Bay watch.

She had shaved six seconds off her time in the 50-meter freestyle. That meant the front crawl, non-stop, across one full length of an Olympic-sized pool. She was bummed that she’d only placed second that day at a spring meet in Princeton. As in the university, not just the town. She was intense. She could kick my ass. She was nine years old.

“I hope it doesn’t sound like bragging, but I’m so proud of her,” her mom said and gave her daughter’s shoulders a squeeze.

Was the girl’s closed-mouth expression a smile or smirk? I couldn’t tell, but I knew what she thought as she stared at me and registered every detail. Standing there on a bright, cloudless beach day, she and her mom could see right through my Speedo performance swimsuit (the same worn by Olympian Dara Torres, my contemporary), competitive goggles (the model favored by Michael Phelps), and drag-reducing swim cap. I was no pro. I was a 42-year-old adult-swim-class flunkie.

While Aqua girl had spent the spring competing, I had taken swim lessons for the third time in my life. Twice a week for eight weeks, I and nine other aqua-phobic adults practiced bubble blowing, floating, and kicking. I managed a competent freestyle stroke by the end of the course, but never completed the final exam: jumping into the deep end of the pool. Even the woman with the flowered swim bonnet and skirted suit who clung to the edge of the pool like she was going to tear a chunk of it jumped into the deep end. I was the last one on line that day, and became the only one standing at the pool’s edge. I watched my classmates tread water as they urged and tried to coax me. The only thing I’d shaved successfully throughout the spring was my bikini line.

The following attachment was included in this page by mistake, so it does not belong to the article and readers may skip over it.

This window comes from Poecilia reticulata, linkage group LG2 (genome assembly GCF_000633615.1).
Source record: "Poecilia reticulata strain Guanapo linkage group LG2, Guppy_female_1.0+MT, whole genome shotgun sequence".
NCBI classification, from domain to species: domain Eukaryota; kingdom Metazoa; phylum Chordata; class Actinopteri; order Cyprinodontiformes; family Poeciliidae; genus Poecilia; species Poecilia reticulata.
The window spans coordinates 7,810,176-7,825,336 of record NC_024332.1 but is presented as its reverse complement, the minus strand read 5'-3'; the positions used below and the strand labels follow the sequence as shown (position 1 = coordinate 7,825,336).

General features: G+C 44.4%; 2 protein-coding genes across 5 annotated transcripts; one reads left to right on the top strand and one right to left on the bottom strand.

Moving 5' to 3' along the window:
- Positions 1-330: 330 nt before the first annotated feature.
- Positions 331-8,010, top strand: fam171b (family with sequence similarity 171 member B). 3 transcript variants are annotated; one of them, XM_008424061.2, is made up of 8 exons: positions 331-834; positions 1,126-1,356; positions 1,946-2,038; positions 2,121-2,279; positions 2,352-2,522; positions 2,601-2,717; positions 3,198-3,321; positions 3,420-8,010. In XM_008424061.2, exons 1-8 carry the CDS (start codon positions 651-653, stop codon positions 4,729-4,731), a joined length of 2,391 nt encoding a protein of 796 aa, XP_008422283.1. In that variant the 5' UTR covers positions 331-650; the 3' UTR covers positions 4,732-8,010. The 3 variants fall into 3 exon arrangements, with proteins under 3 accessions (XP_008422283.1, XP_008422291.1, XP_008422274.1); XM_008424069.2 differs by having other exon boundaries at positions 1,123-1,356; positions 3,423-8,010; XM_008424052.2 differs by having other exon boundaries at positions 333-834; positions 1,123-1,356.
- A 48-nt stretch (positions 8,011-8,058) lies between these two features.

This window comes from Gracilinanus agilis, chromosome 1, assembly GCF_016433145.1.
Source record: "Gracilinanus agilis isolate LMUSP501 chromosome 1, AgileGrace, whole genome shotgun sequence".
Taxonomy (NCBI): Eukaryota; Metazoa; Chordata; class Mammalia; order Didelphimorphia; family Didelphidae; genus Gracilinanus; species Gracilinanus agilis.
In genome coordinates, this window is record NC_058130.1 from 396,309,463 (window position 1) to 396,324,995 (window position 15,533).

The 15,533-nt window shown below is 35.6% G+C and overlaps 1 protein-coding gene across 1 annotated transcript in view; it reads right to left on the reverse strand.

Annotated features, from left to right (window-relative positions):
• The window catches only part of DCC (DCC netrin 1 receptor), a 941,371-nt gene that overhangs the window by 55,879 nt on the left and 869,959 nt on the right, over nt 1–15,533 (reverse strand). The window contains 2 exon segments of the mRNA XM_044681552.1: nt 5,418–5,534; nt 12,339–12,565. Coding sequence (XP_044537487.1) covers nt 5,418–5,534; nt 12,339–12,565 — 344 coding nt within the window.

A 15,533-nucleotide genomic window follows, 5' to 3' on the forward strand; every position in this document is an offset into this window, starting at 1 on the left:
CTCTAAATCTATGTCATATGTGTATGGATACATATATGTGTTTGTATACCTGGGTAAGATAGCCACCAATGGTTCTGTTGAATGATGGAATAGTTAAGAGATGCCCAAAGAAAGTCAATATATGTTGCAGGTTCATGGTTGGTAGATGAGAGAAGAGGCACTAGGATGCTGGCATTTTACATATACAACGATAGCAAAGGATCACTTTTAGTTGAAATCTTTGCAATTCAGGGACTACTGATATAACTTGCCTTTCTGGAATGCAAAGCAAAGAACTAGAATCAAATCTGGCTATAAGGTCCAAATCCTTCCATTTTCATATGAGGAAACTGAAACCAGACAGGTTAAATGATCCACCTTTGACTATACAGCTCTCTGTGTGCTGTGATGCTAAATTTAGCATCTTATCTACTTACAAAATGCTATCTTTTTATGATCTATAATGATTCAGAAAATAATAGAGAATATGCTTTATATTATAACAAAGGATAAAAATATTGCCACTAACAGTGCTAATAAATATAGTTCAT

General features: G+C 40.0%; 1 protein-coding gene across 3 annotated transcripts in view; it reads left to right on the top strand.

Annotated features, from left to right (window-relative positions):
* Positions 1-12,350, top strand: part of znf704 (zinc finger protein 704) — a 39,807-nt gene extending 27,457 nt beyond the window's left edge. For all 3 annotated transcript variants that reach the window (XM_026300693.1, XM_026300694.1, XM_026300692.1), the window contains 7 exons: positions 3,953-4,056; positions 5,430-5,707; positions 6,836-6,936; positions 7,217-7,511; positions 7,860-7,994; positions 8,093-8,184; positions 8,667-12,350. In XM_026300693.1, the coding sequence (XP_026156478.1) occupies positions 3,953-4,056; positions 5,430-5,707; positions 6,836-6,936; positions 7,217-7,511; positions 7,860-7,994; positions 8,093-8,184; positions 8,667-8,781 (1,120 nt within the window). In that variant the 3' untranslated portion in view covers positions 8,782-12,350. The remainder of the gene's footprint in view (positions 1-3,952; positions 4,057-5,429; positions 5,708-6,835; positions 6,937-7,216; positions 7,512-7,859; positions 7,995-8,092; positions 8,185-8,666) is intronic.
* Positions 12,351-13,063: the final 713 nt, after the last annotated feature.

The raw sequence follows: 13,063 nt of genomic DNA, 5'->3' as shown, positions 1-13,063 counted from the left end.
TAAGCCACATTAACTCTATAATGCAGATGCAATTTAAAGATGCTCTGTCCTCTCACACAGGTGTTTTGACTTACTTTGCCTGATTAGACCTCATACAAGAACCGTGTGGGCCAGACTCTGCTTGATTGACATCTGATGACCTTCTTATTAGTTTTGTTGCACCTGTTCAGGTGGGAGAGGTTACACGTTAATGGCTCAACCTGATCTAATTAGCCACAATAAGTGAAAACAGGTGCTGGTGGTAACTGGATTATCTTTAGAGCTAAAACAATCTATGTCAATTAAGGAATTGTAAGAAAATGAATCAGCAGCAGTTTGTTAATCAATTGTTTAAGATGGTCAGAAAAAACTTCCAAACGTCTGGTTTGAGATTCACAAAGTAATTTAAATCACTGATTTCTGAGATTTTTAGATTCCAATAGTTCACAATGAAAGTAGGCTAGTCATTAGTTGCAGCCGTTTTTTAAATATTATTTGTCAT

I practiced my freestyle stroke in the bay every day while on vacation. It felt like a literal crawl in rhythm with my motivational mantra, “Don’t dog paddle. Don’t drown. Don’t dog paddle. Don’t drown.” I was mortified as I talked with Aqua girl and her mom, and realized they’d been watching my daily flailing.

“You’re so dedicated,” her mom said. “I remind her it’s important to practice, but I’m just mom, so what do I know, right?”

She gave me a conspiratorial wink that I could not return, and Aqua girl gave a slight exhale.

“So anyway, she’s too shy to ask, but I think she’d like to join you out there. We both think you’ve got great form…”

My ear plugs were in my hand, so I had heard her just fine. Aqua girl gave me a shy, expectant closed-mouth smile. They had watched every day and though I could not believe it, they were certain it was me they had seen swimming.

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